Army Chemical Review


Army Chemical Review presents professional information about Chemical Corps functions related to chemical, biological, radiological, nuclear, smoke, flame, and civil support operations.

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Page 28 of 47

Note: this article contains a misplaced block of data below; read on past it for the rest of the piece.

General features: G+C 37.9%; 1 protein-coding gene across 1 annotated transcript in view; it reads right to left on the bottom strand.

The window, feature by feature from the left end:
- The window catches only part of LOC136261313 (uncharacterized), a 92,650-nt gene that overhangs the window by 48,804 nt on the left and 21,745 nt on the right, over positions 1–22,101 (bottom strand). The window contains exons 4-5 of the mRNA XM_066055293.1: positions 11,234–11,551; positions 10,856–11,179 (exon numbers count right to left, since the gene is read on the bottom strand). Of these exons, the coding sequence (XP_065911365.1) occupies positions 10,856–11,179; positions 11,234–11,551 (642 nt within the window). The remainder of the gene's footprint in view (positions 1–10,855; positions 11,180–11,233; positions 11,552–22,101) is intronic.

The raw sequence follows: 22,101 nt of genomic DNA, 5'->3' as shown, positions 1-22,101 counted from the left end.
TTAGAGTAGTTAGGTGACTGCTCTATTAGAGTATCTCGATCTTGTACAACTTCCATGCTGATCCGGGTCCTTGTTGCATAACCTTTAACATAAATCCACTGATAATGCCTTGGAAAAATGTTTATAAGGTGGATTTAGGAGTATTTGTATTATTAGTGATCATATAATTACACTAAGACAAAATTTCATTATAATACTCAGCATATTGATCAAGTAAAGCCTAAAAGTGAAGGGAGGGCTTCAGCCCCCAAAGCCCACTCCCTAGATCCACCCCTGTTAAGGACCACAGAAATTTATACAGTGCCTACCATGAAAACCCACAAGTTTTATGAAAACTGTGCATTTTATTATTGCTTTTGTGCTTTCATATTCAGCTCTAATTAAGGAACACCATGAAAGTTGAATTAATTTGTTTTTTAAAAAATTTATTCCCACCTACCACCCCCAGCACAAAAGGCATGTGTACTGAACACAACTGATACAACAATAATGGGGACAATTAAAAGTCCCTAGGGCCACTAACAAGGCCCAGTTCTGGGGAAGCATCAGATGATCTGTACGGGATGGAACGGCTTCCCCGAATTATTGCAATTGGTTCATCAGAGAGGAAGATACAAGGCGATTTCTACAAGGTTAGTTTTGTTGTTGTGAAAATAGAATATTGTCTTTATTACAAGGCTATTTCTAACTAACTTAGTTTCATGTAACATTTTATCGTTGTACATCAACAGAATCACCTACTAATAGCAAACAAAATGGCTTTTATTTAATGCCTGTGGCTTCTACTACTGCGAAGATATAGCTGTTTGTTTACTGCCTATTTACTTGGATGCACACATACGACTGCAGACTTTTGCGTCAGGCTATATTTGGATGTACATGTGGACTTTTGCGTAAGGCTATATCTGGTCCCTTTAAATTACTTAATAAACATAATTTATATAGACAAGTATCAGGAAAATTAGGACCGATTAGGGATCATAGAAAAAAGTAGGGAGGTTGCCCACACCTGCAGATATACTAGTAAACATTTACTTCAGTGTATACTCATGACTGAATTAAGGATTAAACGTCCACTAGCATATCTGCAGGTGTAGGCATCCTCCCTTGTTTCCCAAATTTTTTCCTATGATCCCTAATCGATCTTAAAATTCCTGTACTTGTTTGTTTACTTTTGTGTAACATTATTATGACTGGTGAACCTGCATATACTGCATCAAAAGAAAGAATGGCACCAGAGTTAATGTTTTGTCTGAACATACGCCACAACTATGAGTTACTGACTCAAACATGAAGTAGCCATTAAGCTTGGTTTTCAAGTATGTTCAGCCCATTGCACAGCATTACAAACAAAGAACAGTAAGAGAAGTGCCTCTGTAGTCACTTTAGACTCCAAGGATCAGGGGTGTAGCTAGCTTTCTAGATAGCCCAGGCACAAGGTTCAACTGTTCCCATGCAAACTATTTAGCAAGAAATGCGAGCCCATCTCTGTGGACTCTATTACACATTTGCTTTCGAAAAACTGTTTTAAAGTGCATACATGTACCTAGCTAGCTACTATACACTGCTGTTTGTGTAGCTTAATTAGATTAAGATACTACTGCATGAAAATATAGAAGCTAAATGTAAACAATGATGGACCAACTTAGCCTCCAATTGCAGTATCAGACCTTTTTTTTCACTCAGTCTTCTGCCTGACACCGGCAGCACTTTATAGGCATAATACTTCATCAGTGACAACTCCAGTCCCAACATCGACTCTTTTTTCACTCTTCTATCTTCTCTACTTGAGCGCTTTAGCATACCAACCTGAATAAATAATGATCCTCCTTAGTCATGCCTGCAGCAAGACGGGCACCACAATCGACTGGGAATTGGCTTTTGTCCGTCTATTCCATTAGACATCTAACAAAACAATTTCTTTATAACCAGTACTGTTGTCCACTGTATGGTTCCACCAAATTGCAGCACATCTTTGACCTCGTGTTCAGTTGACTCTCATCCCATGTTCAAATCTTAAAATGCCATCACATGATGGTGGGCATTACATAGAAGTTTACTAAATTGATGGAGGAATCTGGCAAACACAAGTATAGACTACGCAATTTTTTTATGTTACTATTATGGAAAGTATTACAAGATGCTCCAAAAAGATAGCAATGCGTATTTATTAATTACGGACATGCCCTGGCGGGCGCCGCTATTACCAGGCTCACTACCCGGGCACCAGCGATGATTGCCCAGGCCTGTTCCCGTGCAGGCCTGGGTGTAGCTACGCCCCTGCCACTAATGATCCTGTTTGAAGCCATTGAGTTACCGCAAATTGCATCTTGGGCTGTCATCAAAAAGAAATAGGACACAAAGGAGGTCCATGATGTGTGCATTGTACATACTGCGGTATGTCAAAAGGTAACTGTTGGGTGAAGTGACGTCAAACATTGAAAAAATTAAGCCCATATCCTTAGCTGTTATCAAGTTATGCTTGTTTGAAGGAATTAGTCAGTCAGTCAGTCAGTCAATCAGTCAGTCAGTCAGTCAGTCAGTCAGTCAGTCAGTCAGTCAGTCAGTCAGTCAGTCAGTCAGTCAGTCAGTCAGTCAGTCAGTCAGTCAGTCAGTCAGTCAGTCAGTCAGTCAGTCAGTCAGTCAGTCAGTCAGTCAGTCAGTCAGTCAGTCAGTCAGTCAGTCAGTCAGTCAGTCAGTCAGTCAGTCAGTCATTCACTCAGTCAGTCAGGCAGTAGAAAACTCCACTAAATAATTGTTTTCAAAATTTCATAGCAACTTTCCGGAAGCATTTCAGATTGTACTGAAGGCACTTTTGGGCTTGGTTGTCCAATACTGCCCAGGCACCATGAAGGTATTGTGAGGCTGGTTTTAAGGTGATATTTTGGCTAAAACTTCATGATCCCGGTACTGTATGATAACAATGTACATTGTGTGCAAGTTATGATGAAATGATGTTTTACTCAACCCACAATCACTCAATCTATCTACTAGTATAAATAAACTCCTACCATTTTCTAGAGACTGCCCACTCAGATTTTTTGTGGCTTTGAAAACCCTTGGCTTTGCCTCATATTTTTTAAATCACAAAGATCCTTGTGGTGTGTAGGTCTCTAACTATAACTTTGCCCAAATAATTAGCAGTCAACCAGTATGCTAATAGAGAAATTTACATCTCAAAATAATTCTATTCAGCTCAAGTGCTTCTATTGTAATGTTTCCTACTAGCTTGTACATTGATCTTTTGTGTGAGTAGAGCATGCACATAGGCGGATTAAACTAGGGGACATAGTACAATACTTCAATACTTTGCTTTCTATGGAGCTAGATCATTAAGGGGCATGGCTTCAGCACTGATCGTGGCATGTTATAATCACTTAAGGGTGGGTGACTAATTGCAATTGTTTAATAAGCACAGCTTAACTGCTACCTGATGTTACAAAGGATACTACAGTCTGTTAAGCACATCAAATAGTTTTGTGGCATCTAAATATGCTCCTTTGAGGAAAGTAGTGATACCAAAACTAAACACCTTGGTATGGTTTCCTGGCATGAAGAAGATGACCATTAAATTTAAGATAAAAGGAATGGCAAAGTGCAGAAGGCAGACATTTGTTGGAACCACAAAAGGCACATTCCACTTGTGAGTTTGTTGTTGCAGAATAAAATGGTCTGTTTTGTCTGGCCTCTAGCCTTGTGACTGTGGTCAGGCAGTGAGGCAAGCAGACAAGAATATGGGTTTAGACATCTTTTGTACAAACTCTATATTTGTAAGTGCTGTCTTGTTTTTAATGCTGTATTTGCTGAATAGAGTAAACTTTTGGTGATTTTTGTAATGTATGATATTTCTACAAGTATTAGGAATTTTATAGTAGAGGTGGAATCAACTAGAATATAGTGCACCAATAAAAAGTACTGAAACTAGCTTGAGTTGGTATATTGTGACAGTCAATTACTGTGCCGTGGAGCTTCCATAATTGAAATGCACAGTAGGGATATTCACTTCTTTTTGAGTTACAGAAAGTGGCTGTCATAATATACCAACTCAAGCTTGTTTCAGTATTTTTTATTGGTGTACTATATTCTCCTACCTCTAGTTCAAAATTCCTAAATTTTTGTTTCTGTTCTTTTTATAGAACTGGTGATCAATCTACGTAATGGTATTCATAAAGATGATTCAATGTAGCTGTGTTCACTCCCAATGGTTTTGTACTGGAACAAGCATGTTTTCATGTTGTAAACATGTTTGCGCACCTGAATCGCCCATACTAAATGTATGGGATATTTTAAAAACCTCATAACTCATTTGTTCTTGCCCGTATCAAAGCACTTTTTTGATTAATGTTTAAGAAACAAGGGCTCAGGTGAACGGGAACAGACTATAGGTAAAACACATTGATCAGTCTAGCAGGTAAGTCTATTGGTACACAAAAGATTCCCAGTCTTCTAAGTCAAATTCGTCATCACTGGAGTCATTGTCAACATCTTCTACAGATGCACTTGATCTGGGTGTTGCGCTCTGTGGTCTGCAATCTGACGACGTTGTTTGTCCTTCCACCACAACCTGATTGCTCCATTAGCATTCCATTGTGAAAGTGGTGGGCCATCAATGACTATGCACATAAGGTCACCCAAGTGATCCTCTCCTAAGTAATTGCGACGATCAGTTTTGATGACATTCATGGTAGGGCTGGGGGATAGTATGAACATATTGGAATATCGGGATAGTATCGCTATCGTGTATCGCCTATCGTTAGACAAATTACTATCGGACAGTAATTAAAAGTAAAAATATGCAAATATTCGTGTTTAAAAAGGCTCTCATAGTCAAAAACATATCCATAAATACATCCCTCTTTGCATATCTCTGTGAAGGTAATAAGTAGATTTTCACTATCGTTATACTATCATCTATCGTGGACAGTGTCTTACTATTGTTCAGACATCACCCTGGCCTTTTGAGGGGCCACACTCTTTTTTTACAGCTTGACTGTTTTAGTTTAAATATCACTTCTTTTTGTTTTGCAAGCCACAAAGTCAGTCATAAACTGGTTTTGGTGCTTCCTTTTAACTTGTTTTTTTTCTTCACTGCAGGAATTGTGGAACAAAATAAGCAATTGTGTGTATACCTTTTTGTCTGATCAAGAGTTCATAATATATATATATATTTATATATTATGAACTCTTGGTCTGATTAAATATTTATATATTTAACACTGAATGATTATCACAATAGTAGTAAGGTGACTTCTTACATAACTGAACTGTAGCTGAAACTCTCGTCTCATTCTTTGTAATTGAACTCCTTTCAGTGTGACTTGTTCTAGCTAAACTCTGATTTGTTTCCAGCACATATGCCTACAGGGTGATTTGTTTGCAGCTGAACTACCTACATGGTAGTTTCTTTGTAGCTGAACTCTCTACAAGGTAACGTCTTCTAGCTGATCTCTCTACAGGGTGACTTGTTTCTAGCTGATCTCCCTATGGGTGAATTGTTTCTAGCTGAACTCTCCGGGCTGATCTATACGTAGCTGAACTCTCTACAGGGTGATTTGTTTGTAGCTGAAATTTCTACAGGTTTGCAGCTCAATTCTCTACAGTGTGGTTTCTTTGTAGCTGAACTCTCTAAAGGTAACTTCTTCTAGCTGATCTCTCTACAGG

27 Summer 2015 With renewed emphasis on chemical, biological, radiolog- ical, and nuclear (CBRN) tasks and training in U.S. Army unifed land operations doctrine, the U.S. Army Chemical Corps must review the CBRN tasks and associated doctrine to ensure that CBRN operations beneft the overall Army mission—with special attention paid to the logistical needs of CBRN decontamination. According to Field Manual (FM) 3-11.5, Multiservice Tactics, Techniques, and Procedures for - nation, the most resource-intensive type of decontamination conducted in a combat setting is detailed equipment decon- tamination (DED), which requires a considerable quantity of water. For example, an average mechanized infantry com- pany, which consists of 12 M2A3 Bradley fghting vehicles, could require up to 7,800 gallons of water for DED. 1 As seen in recent operational environments, water can be a scarce resource and signifcant logistical systems and efforts can be required to deliver it to our forces. Continu- ing with the mechanized infantry company as an example, a chemical decontamination platoon would need to fll both of its 3,000-gallon water storage blivets and receive a resupply from a 2,000-gallon Load-Handling System Compatible Wa- ter Tank Rack (Hippo) to meet the company's water needs for DED. 2 This would require the identifcation of a suff- cient water source and multiple supply convoys to transport the water to the decontamination site. Of equal importance is the further environmental bur- den that the use of the water places on the local population. CBRN weapons cause signifcant environmental damage themselves; used decontaminants, contaminated expend- ables, and runoff resulting from decontamination operations could leave additional long-lasting contamination. Calcu- lations indicate that the 7,800 gallons of water needed for mechanized infantry company DED would require 1,092 cu- bic feet of sump storage once DED is complete. 3 This would be equivalent to two 5-foot by 10-foot by 10-foot holes flled with decontaminants, used cleaning equipment, and con- taminated water with which local nationals would need to contend. This would not be an example of leaving the site cleaner than we found it. Solutions There are several options that the Army can consider to improve water conservation during decontamination, there- by reducing the overall water need and the amount of waste left behind. Two major areas of focus are— • Reviewing and revising Army doctrine regarding decon- tamination tactics, techniques, and procedures. • Developing and felding new technology to help reduce and reuse water during decontamination operations. Reviewing and Revising Doctrine In reviewing and revising doctrine in an effort to signif- cantly reduce overall water usage during decontamination, the Chemical Corps needs to address two topics. First, we need to consider adjusting decontamination tactics, tech- niques, and procedures. For example, we might promote more effcient water use by developing changes to tactics, techniques, and procedures associated with DED Stations 1 (Primary Wash) and 4 (Rinse). 4 Scraping gross contaminants (dirt, mud, plant matter) off equipment in a controlled area before embarking upon Step 1 could reduce the quantity of water needed to pressure wash the contaminants from the equipment. Furthermore, using a biodegradable scrub brush to wipe decontamination agents from equipment before reaching Step 4 could reduce the amount of water needed to rinse the decontamination agents off the equipment. Once all water conservation methods are established, we must then conduct an overall review of the improved decontami- nation tactics, techniques, and procedures so that we may adjust the doctrinal water consumption rates provided in FM 3-11.5. Modifed DED water consumption rate estimates would allow staff sections to better plan for DED operations and help ensure that only the amount of water needed would be hauled to the site. Developing and Fielding New Technology To further beneft water conservation efforts, technologi- cal improvements should be implemented to supplement and support the doctrinal improvements to decontamination. Two areas of technological development could signifcantly improve the ability to conserve water during decontamina- tion operations. The quantity of water required to decon- taminate each piece of equipment could be reduced through the use of improved pump and sprayer technologies, which make it possible to consistently deliver smaller amounts of water with greater pressure to larger surface areas. A good example of such a technology is the M26 Joint Ser- vice Transportable Decontamination System–Small Scale. However, we need to keep searching for improvements in this arena and implement them as needed. In addition, the water used for decontamination could be reclaimed and re- used and the Army should examine those possibilities for additional water conservation gains. Reclamation involves the use of catch basins (similar to those commonly placed beneath refueling vehicles) to collect the runoff generated at DED Stations 1 and 4. Reclaimed water can then be pumped through an activated carbon or membrane flter to remove chemical and biological agents, resulting in water that is (Continued on page 30)

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